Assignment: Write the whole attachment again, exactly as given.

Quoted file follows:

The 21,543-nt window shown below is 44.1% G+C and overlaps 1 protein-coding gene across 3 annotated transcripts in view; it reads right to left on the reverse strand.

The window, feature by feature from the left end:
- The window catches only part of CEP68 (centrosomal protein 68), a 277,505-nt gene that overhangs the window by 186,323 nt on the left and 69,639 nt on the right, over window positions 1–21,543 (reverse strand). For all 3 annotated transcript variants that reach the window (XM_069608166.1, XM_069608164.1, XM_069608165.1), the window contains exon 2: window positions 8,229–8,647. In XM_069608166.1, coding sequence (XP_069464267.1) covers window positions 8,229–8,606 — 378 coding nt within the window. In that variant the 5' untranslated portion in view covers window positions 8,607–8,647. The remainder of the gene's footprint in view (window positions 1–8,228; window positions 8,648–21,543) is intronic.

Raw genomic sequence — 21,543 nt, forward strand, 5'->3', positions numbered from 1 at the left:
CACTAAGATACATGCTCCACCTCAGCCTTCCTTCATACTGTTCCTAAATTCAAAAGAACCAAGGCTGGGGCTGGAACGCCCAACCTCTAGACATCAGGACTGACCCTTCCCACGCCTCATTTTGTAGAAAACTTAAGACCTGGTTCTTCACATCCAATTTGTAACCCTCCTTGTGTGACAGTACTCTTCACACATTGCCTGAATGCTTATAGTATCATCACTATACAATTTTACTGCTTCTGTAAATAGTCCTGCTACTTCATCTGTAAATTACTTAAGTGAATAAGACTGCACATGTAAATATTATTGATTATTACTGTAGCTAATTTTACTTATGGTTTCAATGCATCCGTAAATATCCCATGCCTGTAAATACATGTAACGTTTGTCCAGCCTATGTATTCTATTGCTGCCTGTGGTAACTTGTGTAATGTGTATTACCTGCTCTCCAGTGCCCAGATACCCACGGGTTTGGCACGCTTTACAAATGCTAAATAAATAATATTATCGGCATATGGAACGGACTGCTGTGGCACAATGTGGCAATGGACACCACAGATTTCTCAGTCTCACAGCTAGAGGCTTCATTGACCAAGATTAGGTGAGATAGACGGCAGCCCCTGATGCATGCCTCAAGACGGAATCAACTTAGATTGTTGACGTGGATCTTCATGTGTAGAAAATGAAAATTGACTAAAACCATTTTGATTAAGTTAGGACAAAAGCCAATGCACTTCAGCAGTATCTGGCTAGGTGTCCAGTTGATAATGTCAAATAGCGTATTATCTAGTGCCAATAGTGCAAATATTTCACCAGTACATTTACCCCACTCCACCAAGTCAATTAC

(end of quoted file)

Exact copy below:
The 21,543-nt window shown below is 44.1% G+C and overlaps 1 protein-coding gene across 3 annotated transcripts in view; it reads right to left on the reverse strand.

The window, feature by feature from the left end:
- The window catches only part of CEP68 (centrosomal protein 68), a 277,505-nt gene that overhangs the window by 186,323 nt on the left and 69,639 nt on the right, over window positions 1–21,543 (reverse strand). For all 3 annotated transcript variants that reach the window (XM_069608166.1, XM_069608164.1, XM_069608165.1), the window contains exon 2: window positions 8,229–8,647. In XM_069608166.1, coding sequence (XP_069464267.1) covers window positions 8,229–8,606 — 378 coding nt within the window. In that variant the 5' untranslated portion in view covers window positions 8,607–8,647. The remainder of the gene's footprint in view (window positions 1–8,228; window positions 8,648–21,543) is intronic.

Raw genomic sequence — 21,543 nt, forward strand, 5'->3', positions numbered from 1 at the left:
CACTAAGATACATGCTCCACCTCAGCCTTCCTTCATACTGTTCCTAAATTCAAAAGAACCAAGGCTGGGGCTGGAACGCCCAACCTCTAGACATCAGGACTGACCCTTCCCACGCCTCATTTTGTAGAAAACTTAAGACCTGGTTCTTCACATCCAATTTGTAACCCTCCTTGTGTGACAGTACTCTTCACACATTGCCTGAATGCTTATAGTATCATCACTATACAATTTTACTGCTTCTGTAAATAGTCCTGCTACTTCATCTGTAAATTACTTAAGTGAATAAGACTGCACATGTAAATATTATTGATTATTACTGTAGCTAATTTTACTTATGGTTTCAATGCATCCGTAAATATCCCATGCCTGTAAATACATGTAACGTTTGTCCAGCCTATGTATTCTATTGCTGCCTGTGGTAACTTGTGTAATGTGTATTACCTGCTCTCCAGTGCCCAGATACCCACGGGTTTGGCACGCTTTACAAATGCTAAATAAATAATATTATCGGCATATGGAACGGACTGCTGTGGCACAATGTGGCAATGGACACCACAGATTTCTCAGTCTCACAGCTAGAGGCTTCATTGACCAAGATTAGGTGAGATAGACGGCAGCCCCTGATGCATGCCTCAAGACGGAATCAACTTAGATTGTTGACGTGGATCTTCATGTGTAGAAAATGAAAATTGACTAAAACCATTTTGATTAAGTTAGGACAAAAGCCAATGCACTTCAGCAGTATCTGGCTAGGTGTCCAGTTGATAATGTCAAATAGCGTATTATCTAGTGCCAATAGTGCAAATATTTCACCAGTACATTTACCCCACTCCACCAAGTCAATTAC